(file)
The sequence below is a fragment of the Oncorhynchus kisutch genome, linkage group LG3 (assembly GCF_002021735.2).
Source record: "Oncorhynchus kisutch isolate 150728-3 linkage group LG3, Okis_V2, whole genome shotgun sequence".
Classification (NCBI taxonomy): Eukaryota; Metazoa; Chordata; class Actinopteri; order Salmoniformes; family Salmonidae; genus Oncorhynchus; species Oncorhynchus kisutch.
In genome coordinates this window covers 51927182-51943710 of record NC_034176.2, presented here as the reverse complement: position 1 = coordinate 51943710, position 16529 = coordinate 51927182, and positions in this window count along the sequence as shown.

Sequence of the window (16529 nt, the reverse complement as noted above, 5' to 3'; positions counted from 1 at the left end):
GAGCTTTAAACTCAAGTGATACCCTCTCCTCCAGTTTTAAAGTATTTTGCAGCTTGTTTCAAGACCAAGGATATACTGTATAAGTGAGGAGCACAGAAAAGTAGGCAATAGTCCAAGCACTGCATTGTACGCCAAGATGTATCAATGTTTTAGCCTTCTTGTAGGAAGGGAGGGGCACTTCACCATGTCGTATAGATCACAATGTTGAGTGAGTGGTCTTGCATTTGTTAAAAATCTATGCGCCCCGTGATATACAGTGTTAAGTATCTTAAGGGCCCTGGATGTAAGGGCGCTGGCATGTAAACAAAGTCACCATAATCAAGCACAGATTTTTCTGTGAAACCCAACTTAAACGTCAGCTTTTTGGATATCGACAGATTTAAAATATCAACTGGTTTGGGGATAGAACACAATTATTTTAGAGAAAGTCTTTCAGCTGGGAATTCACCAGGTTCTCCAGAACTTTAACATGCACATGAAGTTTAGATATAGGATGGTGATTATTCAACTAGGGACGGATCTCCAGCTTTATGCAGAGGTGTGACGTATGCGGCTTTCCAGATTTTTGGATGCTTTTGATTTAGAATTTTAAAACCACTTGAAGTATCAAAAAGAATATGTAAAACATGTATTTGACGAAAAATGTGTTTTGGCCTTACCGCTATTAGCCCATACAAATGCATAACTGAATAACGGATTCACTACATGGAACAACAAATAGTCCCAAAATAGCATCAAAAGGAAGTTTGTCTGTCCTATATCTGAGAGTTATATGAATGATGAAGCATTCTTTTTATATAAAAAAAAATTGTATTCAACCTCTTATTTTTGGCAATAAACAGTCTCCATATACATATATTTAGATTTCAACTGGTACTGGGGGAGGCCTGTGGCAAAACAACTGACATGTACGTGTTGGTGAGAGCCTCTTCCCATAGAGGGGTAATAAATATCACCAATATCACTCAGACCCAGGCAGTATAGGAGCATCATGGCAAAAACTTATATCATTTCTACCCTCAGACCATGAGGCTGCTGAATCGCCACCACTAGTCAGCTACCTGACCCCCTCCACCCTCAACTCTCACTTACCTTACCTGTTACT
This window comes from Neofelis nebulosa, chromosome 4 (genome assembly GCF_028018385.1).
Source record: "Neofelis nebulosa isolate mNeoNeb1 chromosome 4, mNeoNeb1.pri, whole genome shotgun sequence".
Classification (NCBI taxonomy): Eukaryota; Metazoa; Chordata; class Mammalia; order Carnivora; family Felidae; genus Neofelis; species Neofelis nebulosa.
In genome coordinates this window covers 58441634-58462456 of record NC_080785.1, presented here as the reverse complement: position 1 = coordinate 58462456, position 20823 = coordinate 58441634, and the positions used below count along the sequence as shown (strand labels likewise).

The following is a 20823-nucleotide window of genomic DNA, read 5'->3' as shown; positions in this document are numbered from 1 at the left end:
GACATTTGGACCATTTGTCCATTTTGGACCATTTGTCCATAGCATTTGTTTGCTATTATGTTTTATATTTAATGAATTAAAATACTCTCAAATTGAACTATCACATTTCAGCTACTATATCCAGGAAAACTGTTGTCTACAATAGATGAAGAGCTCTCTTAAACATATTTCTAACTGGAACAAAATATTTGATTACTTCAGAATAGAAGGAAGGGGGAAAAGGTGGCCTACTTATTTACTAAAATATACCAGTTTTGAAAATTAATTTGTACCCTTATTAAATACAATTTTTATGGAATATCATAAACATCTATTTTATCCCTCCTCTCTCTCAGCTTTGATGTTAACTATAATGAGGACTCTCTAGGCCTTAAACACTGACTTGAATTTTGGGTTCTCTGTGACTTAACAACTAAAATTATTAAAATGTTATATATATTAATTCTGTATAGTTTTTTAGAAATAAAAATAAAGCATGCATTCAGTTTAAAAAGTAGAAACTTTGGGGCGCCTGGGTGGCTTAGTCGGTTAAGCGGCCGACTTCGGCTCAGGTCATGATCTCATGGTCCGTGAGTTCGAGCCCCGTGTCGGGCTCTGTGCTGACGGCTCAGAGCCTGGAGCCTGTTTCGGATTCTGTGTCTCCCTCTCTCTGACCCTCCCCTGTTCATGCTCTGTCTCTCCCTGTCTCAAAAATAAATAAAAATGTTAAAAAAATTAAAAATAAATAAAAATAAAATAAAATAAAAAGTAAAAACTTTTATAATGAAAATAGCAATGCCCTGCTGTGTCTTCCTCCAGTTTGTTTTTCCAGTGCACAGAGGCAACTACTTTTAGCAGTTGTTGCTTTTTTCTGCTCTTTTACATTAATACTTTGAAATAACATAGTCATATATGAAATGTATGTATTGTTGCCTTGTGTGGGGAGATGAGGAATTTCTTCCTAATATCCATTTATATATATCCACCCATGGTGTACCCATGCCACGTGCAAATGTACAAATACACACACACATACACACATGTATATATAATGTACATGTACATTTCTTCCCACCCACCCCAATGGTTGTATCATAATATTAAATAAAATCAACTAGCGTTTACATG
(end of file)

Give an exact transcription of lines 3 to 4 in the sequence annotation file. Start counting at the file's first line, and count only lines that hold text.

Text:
Classification (NCBI taxonomy): Eukaryota; Metazoa; Chordata; class Actinopteri; order Salmoniformes; family Salmonidae; genus Oncorhynchus; species Oncorhynchus kisutch.
In genome coordinates this window covers 51927182-51943710 of record NC_034176.2, presented here as the reverse complement: position 1 = coordinate 51943710, position 16529 = coordinate 51927182, and positions in this window count along the sequence as shown.